In a breakthrough study, researchers at Penn State have developed a machine vision system capable of locating and identifying the key “king flowers” within clusters of apple blossoms on trees in orchards. This is a critical step in the development of a robotic pollination system that could revolutionize apple production.
Traditionally, apple productivity has relied on insect pollination, but with honeybee populations around the world declining at alarming rates due to colony collapse disorder, producers are in need of alternative methods of pollination. The study, led by Long He, assistant professor of agricultural and biological engineering, is the latest in a series of projects by He’s research group to develop robotic systems for labor-intensive agricultural tasks such as mushroom picking, apple tree pruning, and green-fruit thinning.
The primary goal of this project was to develop a deep learning-based vision system that could precisely identify and locate king flowers in tree canopies. Xinyang Mu, doctoral student in the Department of Agricultural Biological Engineering, used Mask R-CNN, a popular deep-learning computer program that performs pixel-level segmentation to detect objects that are partially obscured by other objects, to identify and locate the king flowers.
To build the detection model, Mu captured hundreds of apple blossom cluster photos and developed a king flower segmentation algorithm to identify and locate the king flowers from the raw dataset of apple flower images. The research was conducted at Penn State’s Fruit Research and Extension Center, Biglerville, using Gala and Honeycrisp apple varieties.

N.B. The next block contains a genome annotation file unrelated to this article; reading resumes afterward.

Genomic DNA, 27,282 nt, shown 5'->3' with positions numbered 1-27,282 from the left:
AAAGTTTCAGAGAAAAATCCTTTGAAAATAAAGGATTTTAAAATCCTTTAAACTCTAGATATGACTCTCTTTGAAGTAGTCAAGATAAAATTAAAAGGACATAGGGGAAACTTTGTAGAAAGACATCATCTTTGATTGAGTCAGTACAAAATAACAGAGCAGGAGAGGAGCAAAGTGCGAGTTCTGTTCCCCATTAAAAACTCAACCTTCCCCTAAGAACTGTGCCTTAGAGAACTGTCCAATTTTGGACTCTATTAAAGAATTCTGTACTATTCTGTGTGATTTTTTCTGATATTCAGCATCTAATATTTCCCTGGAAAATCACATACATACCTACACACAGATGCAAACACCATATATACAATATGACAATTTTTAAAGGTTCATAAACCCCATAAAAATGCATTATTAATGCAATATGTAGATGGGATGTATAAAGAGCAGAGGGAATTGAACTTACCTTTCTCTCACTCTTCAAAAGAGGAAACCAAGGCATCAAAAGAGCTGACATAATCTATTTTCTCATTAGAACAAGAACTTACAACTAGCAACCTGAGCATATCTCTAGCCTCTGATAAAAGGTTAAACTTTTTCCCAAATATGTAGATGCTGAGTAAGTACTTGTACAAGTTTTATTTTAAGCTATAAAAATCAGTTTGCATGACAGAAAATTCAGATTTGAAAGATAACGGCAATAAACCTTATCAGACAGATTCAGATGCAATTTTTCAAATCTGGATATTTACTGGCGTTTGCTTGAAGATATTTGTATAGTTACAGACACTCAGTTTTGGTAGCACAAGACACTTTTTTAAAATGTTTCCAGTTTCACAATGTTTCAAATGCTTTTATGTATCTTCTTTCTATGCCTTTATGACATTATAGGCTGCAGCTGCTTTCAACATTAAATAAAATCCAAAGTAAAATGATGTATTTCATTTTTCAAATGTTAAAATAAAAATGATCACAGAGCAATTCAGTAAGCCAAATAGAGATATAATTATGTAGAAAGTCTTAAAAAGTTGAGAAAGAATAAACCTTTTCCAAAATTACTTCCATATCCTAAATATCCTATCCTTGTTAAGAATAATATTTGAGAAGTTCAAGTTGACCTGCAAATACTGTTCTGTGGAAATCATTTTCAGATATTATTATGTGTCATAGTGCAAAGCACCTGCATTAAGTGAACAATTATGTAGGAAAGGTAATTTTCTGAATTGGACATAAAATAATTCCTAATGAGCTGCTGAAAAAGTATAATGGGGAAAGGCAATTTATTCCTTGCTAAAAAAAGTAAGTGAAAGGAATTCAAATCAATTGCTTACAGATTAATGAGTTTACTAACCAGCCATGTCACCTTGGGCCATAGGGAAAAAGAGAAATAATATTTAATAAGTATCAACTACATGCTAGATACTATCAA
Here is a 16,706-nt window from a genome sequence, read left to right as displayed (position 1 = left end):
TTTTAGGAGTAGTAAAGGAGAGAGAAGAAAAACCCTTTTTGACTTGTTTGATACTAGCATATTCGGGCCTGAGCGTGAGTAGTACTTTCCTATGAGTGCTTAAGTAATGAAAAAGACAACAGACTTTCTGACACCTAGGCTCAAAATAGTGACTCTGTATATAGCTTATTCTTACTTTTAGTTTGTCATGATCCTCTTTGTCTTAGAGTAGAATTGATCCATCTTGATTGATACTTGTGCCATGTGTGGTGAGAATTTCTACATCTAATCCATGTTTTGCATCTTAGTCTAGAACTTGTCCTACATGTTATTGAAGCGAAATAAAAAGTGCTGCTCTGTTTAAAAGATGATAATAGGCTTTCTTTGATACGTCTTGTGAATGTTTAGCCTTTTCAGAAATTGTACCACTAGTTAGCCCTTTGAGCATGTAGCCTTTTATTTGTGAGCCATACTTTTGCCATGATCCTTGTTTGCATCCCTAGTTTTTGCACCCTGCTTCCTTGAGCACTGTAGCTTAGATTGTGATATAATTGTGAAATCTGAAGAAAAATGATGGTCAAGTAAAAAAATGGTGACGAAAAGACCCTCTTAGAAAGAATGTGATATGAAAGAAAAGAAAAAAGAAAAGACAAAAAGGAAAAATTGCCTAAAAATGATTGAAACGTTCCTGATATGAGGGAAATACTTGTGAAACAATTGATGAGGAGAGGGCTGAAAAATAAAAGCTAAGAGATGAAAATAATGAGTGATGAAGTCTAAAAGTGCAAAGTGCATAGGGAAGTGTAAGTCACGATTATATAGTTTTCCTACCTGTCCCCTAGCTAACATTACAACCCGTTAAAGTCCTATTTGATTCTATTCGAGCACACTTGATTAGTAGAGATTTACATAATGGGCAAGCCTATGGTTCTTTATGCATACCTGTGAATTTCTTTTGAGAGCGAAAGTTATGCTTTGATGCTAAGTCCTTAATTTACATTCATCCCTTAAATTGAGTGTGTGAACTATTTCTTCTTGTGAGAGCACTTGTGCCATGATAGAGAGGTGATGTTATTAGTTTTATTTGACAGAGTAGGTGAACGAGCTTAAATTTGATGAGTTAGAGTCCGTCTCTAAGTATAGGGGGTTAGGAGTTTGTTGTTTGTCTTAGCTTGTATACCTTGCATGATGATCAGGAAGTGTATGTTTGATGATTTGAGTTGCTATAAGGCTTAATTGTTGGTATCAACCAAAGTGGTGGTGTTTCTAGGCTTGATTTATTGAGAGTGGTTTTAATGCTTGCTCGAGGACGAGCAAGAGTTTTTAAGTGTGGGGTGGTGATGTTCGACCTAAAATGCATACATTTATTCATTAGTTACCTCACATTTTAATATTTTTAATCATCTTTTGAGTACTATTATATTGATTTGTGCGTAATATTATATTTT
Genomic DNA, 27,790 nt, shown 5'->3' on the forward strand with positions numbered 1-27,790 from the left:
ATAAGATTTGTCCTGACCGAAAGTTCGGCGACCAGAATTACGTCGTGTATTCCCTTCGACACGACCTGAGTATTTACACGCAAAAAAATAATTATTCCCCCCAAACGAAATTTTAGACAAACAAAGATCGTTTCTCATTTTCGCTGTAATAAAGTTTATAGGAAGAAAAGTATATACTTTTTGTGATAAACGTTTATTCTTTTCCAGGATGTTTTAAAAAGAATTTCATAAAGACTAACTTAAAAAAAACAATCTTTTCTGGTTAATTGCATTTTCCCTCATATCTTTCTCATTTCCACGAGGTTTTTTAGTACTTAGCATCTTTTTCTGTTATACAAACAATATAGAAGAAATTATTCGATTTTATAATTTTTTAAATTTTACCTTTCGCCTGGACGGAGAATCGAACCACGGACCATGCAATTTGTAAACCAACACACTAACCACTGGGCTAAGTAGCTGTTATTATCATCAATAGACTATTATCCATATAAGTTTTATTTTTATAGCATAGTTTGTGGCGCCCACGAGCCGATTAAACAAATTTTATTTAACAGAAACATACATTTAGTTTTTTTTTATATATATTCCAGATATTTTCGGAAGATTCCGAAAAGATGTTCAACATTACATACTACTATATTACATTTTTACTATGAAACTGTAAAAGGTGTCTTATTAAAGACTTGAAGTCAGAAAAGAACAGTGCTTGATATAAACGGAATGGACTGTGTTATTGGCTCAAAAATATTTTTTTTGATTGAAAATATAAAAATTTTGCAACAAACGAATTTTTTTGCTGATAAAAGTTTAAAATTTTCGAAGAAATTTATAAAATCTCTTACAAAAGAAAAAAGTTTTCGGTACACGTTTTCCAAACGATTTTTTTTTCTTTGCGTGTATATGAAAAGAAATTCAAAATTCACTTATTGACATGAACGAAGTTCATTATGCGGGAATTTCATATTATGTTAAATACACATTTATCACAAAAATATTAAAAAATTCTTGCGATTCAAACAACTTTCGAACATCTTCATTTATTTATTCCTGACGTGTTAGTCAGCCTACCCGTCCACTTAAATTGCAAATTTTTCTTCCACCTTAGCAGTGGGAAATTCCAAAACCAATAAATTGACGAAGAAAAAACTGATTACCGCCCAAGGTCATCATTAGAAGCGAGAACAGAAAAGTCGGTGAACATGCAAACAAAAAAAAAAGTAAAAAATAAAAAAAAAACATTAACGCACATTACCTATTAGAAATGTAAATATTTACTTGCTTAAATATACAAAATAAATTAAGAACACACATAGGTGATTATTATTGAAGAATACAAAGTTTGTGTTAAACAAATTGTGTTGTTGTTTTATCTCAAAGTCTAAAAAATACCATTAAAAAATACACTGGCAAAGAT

Training the machine vision system to locate king flowers was challenging, as they are the same size, color, and shape as the lateral blossoms in clusters, and the king flowers are typically obscured by surrounding flowers because of their central position. However, the researchers reported a high level of king flower-detection accuracy, with results varying from 98.7% to 65.6% compared to measurements taken manually by researchers identifying king flowers by eye.
“We think this result will provide baseline information for a robotic pollination system, which would lead to efficient and reproducible pollination of apples to maximize the yield of high-quality fruits,” He said. “In Pennsylvania, we still can rely on bees to pollinate apple crops, but in other regions where bee die-offs have been more severe, growers may need this technology sooner than later.”
This revolutionary machine vision system has the potential to greatly improve apple production and make it more sustainable and efficient, helping to ensure a steady supply of high-quality fruits for consumers. It is a major step forward in the development of robotic pollination technology and a promising solution to the challenges facing apple growers.